Why the salary caps are only symbolic
Here's why the caps on Wall Street compensation announced by President Obama and Treasury secretary Tim Geithner don't amount to much.
First, the $500,000 a year cap covers only cash payments. People subject to it could get untold millions worth of deferred stock and other goodies.
In addition, this cap would apply only to "senior executives" of firms that get extraordinary government help in the future, the kind of double- or triple-dip aid that Citi, Bank of America and American International Group have gotten. But this cap wouldn't apply to these firms unless they come back to the trough yet again.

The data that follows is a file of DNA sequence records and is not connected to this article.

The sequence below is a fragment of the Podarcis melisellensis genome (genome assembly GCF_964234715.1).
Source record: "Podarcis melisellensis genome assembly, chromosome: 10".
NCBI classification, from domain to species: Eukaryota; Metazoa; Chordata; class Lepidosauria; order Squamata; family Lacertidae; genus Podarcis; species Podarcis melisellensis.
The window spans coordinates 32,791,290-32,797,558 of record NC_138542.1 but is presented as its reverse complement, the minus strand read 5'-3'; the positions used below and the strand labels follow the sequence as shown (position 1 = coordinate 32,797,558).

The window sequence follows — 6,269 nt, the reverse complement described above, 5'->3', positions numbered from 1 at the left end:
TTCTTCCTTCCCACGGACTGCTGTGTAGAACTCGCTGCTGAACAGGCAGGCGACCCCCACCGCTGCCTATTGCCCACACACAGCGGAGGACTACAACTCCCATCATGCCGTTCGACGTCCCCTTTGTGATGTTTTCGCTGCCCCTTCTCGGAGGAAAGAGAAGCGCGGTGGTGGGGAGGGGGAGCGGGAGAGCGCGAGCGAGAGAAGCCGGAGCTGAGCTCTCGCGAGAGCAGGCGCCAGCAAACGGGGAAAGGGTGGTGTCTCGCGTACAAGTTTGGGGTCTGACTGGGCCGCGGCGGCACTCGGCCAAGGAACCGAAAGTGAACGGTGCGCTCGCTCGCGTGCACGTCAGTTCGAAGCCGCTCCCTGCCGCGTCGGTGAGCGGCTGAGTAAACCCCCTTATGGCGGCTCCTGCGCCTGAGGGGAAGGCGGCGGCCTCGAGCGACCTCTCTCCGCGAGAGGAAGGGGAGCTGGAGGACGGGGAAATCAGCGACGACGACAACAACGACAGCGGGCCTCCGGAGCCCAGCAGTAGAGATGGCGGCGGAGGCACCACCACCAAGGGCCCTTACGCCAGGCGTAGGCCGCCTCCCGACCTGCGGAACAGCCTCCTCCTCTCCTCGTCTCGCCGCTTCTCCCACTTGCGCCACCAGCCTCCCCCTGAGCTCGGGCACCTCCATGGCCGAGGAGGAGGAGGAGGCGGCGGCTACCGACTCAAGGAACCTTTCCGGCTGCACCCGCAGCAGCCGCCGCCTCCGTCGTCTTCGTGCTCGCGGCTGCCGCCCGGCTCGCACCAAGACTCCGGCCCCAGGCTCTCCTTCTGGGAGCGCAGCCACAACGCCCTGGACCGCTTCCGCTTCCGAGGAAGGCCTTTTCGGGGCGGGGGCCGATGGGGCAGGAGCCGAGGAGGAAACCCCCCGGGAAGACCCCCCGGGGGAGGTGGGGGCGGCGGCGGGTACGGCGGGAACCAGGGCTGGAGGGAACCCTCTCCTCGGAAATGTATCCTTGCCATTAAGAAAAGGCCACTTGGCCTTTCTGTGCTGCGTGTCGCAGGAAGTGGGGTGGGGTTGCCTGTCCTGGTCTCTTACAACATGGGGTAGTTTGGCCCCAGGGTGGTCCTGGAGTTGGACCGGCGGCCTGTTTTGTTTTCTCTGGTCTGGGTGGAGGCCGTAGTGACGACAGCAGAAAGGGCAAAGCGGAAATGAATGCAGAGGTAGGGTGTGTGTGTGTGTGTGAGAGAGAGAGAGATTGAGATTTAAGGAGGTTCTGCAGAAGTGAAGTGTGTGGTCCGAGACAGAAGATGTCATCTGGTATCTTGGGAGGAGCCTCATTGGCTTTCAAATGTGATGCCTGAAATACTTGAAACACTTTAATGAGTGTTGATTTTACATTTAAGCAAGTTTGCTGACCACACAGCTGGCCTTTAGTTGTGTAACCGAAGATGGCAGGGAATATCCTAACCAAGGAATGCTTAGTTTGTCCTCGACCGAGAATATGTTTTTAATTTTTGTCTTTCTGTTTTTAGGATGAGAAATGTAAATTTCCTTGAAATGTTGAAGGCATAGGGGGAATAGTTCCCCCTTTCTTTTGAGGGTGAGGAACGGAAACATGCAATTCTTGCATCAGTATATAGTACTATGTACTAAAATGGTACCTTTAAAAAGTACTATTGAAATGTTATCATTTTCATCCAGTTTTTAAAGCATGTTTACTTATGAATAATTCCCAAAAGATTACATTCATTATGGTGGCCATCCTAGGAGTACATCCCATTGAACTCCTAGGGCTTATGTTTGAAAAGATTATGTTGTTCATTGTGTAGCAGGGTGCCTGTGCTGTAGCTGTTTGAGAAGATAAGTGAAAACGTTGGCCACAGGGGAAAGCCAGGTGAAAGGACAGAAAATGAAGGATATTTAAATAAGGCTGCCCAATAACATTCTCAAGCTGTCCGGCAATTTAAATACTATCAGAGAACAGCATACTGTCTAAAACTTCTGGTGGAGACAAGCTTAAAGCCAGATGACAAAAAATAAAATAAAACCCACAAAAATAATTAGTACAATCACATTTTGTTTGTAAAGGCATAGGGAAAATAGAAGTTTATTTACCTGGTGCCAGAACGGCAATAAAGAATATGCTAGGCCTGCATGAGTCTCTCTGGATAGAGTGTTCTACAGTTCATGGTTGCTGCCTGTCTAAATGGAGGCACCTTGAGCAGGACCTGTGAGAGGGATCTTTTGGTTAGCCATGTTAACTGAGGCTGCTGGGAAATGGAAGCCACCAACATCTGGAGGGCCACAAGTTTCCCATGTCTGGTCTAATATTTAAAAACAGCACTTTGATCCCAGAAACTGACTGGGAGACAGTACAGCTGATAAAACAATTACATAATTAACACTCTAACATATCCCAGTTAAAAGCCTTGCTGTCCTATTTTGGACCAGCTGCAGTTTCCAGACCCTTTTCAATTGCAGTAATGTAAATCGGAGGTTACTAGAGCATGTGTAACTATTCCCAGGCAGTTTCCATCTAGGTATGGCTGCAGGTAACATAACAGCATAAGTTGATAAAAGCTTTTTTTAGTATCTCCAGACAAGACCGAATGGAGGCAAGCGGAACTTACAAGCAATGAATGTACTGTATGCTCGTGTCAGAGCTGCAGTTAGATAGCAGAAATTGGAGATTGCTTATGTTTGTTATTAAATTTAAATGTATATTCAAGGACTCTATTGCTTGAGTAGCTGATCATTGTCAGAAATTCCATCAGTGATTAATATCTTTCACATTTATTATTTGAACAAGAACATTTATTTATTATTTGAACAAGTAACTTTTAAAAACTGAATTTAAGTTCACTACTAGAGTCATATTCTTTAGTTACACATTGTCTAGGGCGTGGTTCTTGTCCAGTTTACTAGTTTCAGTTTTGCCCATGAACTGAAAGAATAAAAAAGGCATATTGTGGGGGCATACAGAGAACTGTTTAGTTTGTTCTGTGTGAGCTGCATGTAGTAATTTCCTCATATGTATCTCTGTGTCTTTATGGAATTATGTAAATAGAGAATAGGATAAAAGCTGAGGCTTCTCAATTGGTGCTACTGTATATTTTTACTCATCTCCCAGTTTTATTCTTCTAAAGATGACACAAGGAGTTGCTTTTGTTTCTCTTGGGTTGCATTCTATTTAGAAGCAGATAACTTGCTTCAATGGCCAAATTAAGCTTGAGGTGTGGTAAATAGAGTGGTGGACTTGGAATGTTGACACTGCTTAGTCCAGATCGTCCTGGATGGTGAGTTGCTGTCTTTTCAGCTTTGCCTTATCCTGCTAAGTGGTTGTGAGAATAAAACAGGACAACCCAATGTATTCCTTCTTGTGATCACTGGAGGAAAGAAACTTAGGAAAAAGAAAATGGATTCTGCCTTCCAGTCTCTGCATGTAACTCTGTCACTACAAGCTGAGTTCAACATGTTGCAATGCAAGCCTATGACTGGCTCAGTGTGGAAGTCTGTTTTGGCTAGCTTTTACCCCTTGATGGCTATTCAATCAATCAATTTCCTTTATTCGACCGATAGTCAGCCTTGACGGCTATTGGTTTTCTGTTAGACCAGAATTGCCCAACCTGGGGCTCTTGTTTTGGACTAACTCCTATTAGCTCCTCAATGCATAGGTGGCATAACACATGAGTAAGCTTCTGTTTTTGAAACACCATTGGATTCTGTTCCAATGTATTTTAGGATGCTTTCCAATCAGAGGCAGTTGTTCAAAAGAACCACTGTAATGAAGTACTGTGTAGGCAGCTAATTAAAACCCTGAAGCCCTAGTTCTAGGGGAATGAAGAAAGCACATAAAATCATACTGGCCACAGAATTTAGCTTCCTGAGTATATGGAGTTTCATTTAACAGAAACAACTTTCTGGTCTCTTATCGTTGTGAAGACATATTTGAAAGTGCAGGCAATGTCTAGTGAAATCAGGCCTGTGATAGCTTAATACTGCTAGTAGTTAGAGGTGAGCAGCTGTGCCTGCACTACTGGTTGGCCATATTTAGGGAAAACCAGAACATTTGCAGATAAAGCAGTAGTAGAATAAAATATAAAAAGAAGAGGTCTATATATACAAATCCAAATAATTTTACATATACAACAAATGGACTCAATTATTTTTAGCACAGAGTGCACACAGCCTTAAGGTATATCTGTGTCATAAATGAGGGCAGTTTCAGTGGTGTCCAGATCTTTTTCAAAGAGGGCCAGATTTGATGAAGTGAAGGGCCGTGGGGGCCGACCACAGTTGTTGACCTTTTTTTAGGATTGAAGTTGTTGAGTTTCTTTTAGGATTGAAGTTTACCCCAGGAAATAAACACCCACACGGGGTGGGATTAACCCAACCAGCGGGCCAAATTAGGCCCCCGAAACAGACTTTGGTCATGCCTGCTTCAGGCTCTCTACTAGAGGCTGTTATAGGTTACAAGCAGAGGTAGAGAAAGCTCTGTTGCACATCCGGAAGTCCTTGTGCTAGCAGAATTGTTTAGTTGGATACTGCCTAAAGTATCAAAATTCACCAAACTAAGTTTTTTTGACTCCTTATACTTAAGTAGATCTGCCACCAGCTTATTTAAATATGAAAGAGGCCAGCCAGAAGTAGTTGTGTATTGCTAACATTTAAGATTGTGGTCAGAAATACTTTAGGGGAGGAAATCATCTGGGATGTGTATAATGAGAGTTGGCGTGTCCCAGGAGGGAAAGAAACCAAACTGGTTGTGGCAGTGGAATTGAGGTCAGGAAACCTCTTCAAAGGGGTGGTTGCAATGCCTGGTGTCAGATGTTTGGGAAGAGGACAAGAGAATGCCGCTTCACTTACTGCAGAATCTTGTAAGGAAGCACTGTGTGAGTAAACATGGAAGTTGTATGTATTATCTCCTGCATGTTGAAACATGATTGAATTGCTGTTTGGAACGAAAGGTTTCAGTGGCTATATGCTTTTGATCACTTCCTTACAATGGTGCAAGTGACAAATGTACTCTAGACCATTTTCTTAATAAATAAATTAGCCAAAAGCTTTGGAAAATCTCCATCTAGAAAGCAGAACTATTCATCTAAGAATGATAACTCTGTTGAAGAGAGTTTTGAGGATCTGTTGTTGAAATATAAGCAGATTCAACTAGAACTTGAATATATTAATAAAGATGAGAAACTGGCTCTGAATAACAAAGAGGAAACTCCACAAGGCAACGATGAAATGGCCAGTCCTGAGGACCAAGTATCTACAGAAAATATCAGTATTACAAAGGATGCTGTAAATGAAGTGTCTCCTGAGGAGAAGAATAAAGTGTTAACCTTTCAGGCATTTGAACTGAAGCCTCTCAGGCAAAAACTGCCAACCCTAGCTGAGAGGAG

Finally, if you read the Treasury's regulations describing the cap, you see that "senior executive" is never defined. How many people would have been subject to that cap had it been in place? How much of the $18 billion of bonuses that Obama denounced would have been affected? Treasury won't say.
A final note: the $18 billion number, from a January report by New York State comptroller Thomas DiNapoli, doesn't cover Wall Street in the broad financial sense. It covers only people who work at financial firms in New York State. It doesn't include places like BofA headquarters in Charlotte, N.C. But it sure makes for a nice, juicy statistic.